You can find some of them in Letters of Franz Liszt, Volume 2 - which has been uploaded into Google Books.
Thanks Sanantonio!


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Michael

Offline Michael Sayers

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Re: Franz Liszt (1811-86)
« Reply #396 on: June 10, 2015, 12:52:23 AM »
What do you all think about Ervin Nyiregyhazi's playing of Liszt?  As an example, this is his recording of the B Minor Ballade:

https://www.youtube.com/watch?v=g5XXiIxC73E


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Offline San Antone

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Re: Franz Liszt (1811-86)
« Reply #397 on: June 10, 2015, 09:04:46 AM »
Franz Liszt : Reconsidered



Franz Liszt’s life would make a great movie.  He was arguably the greatest pianist in history, for many years he lived as a virtuoso performing all across Europe and having a few scandalous (for the period) love affairs in the process.  Then at the height of his fame, he retired abruptly from the concert stage choosing to live in partial seclusion devoted to composition and finally taking lower orders in the Catholic Church, ending his life as an Abbé.

Liszt was a tireless promoter of other composers, among them Wagner (especially during his long exile from Germany and its music scene), and Berlioz, as well as proselytizing styles from the past such as Bach's sacred music and Gregorian chant. His operatic transcriptions were a unique way of promoting new music and his piano reductions of Beethoven symphonies brought these works to places where they might not have been heard. Although he was a target in the so-called "music wars" of the 19th century, he was not a participant and was gracious when meeting with Brahms, much more so than Brahms was towards him.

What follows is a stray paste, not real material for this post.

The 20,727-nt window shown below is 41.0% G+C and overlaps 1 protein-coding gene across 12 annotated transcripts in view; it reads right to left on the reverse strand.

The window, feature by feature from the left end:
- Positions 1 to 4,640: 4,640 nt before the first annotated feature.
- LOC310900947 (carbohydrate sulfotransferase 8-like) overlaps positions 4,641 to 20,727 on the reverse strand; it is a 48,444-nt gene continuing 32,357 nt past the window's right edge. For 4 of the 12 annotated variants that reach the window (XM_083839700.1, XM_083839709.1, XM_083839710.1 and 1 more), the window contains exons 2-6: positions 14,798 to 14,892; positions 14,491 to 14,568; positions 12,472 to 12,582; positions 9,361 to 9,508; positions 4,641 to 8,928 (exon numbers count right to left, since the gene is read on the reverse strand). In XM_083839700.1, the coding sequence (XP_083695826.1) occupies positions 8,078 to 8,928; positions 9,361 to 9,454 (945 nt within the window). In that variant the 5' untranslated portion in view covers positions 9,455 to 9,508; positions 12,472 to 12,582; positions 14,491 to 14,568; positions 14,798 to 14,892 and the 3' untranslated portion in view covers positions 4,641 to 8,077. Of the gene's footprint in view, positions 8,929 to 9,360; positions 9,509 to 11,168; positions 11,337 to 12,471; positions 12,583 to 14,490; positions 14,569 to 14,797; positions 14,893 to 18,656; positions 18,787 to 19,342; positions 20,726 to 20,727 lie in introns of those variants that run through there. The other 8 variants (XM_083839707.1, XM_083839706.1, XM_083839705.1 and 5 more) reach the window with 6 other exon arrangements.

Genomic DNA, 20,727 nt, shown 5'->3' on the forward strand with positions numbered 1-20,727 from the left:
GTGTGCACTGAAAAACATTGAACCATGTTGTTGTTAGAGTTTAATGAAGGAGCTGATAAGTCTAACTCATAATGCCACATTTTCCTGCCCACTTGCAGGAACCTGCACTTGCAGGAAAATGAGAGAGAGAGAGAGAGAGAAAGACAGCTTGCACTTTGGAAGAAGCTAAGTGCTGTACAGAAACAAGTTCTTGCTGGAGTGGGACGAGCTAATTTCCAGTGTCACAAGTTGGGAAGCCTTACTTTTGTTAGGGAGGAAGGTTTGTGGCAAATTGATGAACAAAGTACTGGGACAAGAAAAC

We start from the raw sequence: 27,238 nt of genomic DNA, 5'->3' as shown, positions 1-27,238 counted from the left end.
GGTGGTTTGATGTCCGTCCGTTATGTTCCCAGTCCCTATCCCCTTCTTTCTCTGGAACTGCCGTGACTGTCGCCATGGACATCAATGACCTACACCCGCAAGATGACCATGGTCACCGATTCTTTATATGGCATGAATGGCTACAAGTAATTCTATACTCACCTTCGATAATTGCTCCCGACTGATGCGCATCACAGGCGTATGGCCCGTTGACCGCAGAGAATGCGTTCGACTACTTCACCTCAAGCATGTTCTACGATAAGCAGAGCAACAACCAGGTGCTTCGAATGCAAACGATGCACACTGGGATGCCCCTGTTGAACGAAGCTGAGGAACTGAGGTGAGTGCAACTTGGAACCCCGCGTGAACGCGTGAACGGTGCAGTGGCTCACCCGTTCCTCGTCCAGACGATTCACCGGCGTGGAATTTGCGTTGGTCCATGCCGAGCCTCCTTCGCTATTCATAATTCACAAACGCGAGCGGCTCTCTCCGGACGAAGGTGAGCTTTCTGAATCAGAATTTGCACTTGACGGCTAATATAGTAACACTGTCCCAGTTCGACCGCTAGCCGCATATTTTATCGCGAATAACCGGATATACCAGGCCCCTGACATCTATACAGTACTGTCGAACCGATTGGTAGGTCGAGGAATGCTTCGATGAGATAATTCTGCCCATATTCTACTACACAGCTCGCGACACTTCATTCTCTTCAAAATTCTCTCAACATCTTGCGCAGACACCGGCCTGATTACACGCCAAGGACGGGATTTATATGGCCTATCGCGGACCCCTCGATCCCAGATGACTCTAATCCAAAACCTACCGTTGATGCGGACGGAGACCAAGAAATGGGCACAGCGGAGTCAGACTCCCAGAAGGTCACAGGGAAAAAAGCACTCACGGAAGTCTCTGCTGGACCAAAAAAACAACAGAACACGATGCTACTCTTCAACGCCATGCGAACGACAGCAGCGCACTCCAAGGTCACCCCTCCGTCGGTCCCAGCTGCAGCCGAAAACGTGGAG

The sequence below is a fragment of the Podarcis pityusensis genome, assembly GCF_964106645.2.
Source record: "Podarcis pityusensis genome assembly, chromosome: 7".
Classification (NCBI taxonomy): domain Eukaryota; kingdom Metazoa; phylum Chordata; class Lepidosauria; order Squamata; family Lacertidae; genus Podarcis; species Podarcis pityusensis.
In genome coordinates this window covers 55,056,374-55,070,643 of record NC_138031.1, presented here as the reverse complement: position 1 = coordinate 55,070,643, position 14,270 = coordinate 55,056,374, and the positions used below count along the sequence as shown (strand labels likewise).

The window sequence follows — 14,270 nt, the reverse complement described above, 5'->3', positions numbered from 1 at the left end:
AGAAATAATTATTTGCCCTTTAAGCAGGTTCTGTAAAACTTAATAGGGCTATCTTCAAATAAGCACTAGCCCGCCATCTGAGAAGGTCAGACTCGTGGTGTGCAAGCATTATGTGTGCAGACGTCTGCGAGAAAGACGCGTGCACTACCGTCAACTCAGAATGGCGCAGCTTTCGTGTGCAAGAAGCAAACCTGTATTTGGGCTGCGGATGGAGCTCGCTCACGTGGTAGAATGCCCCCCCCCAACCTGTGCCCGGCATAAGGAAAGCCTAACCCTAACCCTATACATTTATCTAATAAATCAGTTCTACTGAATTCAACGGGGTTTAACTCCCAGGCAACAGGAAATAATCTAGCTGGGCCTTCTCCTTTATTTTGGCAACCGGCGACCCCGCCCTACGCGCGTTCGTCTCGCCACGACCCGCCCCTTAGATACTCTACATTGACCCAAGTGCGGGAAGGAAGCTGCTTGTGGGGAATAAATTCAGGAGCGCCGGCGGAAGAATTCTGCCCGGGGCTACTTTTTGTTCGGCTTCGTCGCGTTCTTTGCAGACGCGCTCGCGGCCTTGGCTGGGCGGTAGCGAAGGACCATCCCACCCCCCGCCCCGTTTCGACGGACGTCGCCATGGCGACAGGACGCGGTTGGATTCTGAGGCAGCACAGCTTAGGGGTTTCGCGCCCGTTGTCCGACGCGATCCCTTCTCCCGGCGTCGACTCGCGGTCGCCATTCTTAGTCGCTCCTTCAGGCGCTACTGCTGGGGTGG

His wrote some of the most technically demanding music for the piano, innovative music for orchestra, and spiritually sublime music for organ and choir.  His influence was huge, however, for decades his impact as a composer has been undervalued, if not ignored entirely.

RTRH

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Re: Franz Liszt (1811-86)
« Reply #398 on: June 11, 2015, 12:32:52 AM »
Franz Liszt : Reconsidered

Franz Liszt’s life would make a great movie. 

Liszt DID inspire movies... although not great movies, admittedly. There is one I saw, on allegedly the last usable print in existence, and with terrible decoloration into red, that was hilarious and lovely and had very little to do with Liszt's actual life... but it did have a soundtrack performed entirely by Jorge Bolet (!) and it featured Capucine, which makes any film very much worth watching.

Ah, yes: Song without End. https://youtu.be/aN57V6ZVtMs

Offline San Antone

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Re: Franz Liszt (1811-86)
« Reply #399 on: June 11, 2015, 01:40:26 AM »
Liszt DID inspire movies... although not great movies, admittedly. There is one I saw, on allegedly the last usable print in existence, and with terrible decoloration into red, that was hilarious and lovely and had very little to do with Liszt's actual life... but it did have a soundtrack performed entirely by Jorge Bolet (!) and it featured Capucine, which makes any film very much worth watching.

Ah, yes: Song without End. https://youtu.be/aN57V6ZVtMs

I thought there must have been but was too lazy to Google it. 

 ;)